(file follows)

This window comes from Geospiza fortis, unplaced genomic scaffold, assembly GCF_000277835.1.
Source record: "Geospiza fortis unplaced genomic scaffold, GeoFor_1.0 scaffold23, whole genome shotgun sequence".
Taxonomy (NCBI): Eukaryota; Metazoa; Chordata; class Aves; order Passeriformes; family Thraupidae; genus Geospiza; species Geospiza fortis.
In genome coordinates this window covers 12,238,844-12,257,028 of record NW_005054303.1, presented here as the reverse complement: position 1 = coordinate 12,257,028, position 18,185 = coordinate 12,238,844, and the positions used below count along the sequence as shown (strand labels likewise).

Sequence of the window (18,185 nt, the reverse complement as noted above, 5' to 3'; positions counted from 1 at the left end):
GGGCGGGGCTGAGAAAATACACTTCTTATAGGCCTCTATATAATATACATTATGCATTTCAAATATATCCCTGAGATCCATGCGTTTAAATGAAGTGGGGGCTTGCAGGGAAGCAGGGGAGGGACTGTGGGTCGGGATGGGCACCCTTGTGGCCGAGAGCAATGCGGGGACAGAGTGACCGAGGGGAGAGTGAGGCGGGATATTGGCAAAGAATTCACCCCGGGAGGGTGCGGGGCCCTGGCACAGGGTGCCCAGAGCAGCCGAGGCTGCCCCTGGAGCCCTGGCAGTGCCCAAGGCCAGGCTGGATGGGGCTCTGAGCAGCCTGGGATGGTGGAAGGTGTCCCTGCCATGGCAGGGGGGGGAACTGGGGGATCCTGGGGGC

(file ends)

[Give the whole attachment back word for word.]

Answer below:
This window comes from Geospiza fortis, unplaced genomic scaffold, assembly GCF_000277835.1.
Source record: "Geospiza fortis unplaced genomic scaffold, GeoFor_1.0 scaffold23, whole genome shotgun sequence".
Taxonomy (NCBI): Eukaryota; Metazoa; Chordata; class Aves; order Passeriformes; family Thraupidae; genus Geospiza; species Geospiza fortis.
In genome coordinates this window covers 12,238,844-12,257,028 of record NW_005054303.1, presented here as the reverse complement: position 1 = coordinate 12,257,028, position 18,185 = coordinate 12,238,844, and the positions used below count along the sequence as shown (strand labels likewise).

Sequence of the window (18,185 nt, the reverse complement as noted above, 5' to 3'; positions counted from 1 at the left end):
GGGCGGGGCTGAGAAAATACACTTCTTATAGGCCTCTATATAATATACATTATGCATTTCAAATATATCCCTGAGATCCATGCGTTTAAATGAAGTGGGGGCTTGCAGGGAAGCAGGGGAGGGACTGTGGGTCGGGATGGGCACCCTTGTGGCCGAGAGCAATGCGGGGACAGAGTGACCGAGGGGAGAGTGAGGCGGGATATTGGCAAAGAATTCACCCCGGGAGGGTGCGGGGCCCTGGCACAGGGTGCCCAGAGCAGCCGAGGCTGCCCCTGGAGCCCTGGCAGTGCCCAAGGCCAGGCTGGATGGGGCTCTGAGCAGCCTGGGATGGTGGAAGGTGTCCCTGCCATGGCAGGGGGGGGAACTGGGGGATCCTGGGGGC